Call of Duty Is Here, Apple Updates Are Coming, and More News

Call of Duty is back, Apple's ready to unveil some new software, and New York is prepared to say goodbye to the MetroCard. Here's the news you need to know, in two minutes or less. Today's Headlines A new Call of Duty game is out, and it has a confusing name If you're a big fan, you remember the legendary Call of Duty 4: Modern Warfare. Just to make things confusing, the franchise is dropping a new installment with a funny name. It's called—wait for it—Call of Duty: Modern Warfare. It's grim, morally ambiguous, and comes out on October 25. New York is ready to ditch the MetroCard Starting today, New York enters the 21st century of transportation and allows …

Cantina Talk: Meet the New New Class of Star Wars: The Rise of Skywalker

Hello, and welcome to a new edition of Cantina Talk, WIRED's look at everything happening in the world of Star Wars. But first: If you haven't already read it, open another tab immediately and bookmark this oral history of Star Wars: Episode I—The Phantom Menace, because, really, there are some droids in there you've probably been looking for. But if you're not in the mood for revisiting the way the movies looked a long time ago, perhaps you'll be happier with these glimpses of what's to come. The Next Movie Is About Millennials, Kind Of Source: The man behind Star Wars: The Rise of Skywalker, J.J. Abrams Probable accuracy: The thing with thematic descriptors is, who can really say what …

This Senator Wants to Ban Videogame Loot Boxes Aimed at Kids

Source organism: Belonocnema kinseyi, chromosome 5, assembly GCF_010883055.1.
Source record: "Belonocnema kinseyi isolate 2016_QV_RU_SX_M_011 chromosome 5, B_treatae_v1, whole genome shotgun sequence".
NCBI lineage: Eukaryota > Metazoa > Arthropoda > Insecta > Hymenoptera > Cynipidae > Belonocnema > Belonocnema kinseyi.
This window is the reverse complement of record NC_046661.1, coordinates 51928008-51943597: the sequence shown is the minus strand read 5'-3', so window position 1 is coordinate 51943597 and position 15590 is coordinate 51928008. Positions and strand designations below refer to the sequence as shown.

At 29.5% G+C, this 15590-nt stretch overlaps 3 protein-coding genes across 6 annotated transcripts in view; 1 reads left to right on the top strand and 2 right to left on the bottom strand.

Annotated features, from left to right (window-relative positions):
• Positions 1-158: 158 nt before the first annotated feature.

Greetings, and welcome to a decidedly not lighthearted edition of Replay, WIRED's videogame news roundup. This week we have loot-box legislation, labor walkouts, and the return of Gearbox CEO Randy Pitchford. Let's get started. US Senator Introduces Bill to Ban Loot Boxes and 'Pay-to-Win' Mechanics in Games US Senator Josh Hawley, a Republican from Missouri, announced plans this week to introduce a bill titled "The Protecting Children from Abusive Games Act." The legislation, according to press materials provided by Hawley's camp, will make it illegal for games "played by minors" to include loot boxes or pay-to-win microtransactions. Precisely how a bill would accomplish this is less clear, as the very concepts of "pay-to-win" and even microtransactions are both a bit …

Fortnite‘s Avengers: Endgame Tie-In Lets You Be a Hero

Greetings, and thank you, once again, for tuning in to Replay, WIRED's collection of the week's hottest gaming news. This time around we've got news about Fortnite's latest Marvel tie-in, Epic Store exclusives, and Overwatch modding. Let's get to it. Fortnite's Newest Marvel Tie-In Gives You a Chance to One-Up the Avengers It's time for Avengers: Endgame, which means it's also time for Fortnite to throw in another big Avengers tie-in. This time, PC Gamer reports, Thanos is back, and you can take up the weapons of Marvel heroes to fight him in a new game mode. The Avengers didn't fare so well against Thanos the first time, but, y'know what? Forget those nerds. You can handle it. Take up …

Sekiro: Shadows Die Twice Is All About the Fight

Every duel begins with jitters. A nervous stepping back and forth, a careful circling of my opponent. I, as Wolf, the protagonist of Sekiro: Shadows Die Twice, raise my sword, and my opponent raises their own weapon, whether it be a sword, a stave, or something stranger. Eventually, one of us strikes, and we clash—a wild burst of shining metal, flying sparks, blocks and parries and attacks—until one of us backs away, or one of us makes an error. Usually, the error is mine, but I'm not easy to beat. I'm usually the weaker fighter, but I'm also usually the most determined. That kind of thing goes farther than you think. Julie Muncy Return of the Obra Dinn Is the …